Some directors said they would not serve on a private board that did not offer directors’ and officers’ (D&O) insurance. Even serving on the board of a local nonprofit, whether a small charity or a large hospital, has risks that should not be underestimated case in point: A lawsuit brought against a local hospital and its board raised questions about how profitable the nonprofit was, according to one Roundtable participant, and left him feeling vulnerable, even though serving on the board seemed like an act of social mindedness.
One important instructional note: All companies, whether public, private, or nonprofit, should agree to indemnify their executives and officers under a policy of “mandatory advancement” (of legal fees) prior to the benefit of knowledge of guilt or innocence. The rationale for this is that the board will not likely be able to assess guilt or innocence in any case, but particularly not at the time the decision on whether to cover legal costs needs to be made.
The further implication is that assuring adequate coverage for directors and officers is of paramount importance, as it is possible for one so-called “bad actor” receiving legal fees to use up all the coverage. The bottom line: board directorships carry risks, to be sure, but if properly understood and adequately covered, they should not stand in the way of directors doing their job both independently and appropriately.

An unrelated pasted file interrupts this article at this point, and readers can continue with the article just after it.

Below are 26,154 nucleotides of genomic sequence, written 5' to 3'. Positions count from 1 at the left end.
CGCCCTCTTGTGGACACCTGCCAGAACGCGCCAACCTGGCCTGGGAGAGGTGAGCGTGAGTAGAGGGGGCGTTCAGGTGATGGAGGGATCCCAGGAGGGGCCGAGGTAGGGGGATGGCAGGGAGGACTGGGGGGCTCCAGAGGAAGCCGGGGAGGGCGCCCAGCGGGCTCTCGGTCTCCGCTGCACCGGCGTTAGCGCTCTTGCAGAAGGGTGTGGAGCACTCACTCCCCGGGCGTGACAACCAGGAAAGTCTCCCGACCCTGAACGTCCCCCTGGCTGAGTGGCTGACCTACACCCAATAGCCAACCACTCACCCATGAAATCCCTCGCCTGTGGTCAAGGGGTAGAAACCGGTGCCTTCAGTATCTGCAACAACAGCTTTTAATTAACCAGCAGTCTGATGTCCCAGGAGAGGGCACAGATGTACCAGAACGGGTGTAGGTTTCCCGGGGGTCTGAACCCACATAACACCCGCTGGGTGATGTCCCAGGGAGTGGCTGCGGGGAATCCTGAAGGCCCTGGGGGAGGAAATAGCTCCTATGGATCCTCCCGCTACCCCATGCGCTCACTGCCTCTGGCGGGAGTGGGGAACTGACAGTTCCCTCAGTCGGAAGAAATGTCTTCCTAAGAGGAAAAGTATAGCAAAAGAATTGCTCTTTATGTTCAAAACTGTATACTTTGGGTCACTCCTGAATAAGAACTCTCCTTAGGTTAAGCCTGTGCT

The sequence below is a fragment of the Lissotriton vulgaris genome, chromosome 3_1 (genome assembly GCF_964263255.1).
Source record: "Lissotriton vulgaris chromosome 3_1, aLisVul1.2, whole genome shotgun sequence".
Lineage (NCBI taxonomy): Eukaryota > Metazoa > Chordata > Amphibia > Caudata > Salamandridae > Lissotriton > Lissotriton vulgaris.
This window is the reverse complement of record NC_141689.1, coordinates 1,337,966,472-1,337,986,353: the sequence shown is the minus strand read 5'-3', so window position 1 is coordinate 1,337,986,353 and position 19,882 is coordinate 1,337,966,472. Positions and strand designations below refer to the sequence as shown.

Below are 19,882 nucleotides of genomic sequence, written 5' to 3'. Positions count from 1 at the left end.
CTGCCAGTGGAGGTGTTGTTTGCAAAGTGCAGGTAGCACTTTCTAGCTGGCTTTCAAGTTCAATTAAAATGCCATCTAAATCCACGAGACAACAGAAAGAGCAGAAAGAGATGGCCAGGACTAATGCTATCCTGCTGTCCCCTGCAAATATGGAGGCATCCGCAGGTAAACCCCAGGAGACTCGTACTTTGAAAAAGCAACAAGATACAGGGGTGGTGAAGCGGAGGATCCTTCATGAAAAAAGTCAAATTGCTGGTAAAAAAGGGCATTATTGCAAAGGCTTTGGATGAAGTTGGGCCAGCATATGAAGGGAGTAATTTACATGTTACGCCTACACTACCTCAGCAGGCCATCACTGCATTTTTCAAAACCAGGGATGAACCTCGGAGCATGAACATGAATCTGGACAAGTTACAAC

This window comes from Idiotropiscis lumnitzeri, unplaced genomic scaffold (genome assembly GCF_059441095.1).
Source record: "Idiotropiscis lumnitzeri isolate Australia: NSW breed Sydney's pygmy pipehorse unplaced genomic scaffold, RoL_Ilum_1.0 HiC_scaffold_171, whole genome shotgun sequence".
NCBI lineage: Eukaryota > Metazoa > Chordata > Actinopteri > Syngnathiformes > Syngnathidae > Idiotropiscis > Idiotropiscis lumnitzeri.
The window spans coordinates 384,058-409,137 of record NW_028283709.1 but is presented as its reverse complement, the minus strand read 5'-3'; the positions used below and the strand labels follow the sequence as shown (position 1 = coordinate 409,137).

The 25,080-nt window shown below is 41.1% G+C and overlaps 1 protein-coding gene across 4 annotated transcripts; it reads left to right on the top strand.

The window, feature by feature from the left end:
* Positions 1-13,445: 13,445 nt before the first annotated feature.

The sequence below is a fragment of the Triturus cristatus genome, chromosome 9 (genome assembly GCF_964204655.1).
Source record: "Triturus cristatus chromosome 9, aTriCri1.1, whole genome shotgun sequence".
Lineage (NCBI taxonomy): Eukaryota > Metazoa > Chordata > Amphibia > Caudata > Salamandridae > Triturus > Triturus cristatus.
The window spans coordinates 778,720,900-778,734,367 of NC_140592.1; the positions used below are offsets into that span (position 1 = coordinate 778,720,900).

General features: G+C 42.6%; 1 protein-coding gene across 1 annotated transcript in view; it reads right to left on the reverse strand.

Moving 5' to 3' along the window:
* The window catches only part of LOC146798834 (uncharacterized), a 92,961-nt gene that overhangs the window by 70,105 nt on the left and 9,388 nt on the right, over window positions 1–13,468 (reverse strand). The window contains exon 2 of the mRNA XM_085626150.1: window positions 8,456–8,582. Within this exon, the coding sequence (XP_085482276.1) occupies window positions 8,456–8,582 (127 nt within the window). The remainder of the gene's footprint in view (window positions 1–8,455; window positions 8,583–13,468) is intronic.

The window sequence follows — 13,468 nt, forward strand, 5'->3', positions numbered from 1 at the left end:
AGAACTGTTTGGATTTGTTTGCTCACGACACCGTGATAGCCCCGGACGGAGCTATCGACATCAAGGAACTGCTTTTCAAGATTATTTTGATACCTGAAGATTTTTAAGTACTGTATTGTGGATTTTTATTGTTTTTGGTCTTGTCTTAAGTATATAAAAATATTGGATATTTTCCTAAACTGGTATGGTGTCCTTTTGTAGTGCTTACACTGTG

Jonathan M. Bergman VP, CIO
Palisades Hudson Financial Group
Jay Cohen Global Compliance Leader Dun & Bradstreet
Jeffrey M. Cunningham Chairman and CEO NewsMarkets Chairman, Sapient Director, Countrywide Financial, TheStreet.com
Joseph Fichera Founder, CEO Saber Partners
Allan Grafman President All MediaVentures Chairman, Director Majesco Entertainment
Brian Inselberg President AIG Executive Liability’s Corporate Accounts, Private & Non-Profit Divisions
Mina Knoll President
Baker Knoll Consultants Retired Senior Partner Deloitte & Touche
Robert La Blanc President
Robert E. La Blanc Associates Director CA, FiberNet Telecom Group
Joanne Landau President
Kurtsam Realty Director Hudson Holding Corp.
Pamela Packard President, CEO Strategie Enterprises Director BJI Holdings, Planitax
Tonia Pankopf Director Technology Investment Capital
William Roskin Senior Adviser, Viacom Director 1ON Media Networks, Ritz Interactive
Nawal K. Roy Vice President Moody’s Investor Service
Georges Ugeux Chairman, CEO Galileo Global Advisors
Robert Wright President
Robert F. Wright Associates Director
Universal American, The Navigators Group
Copyright NewsMarkets LLC Feb/Mar 2008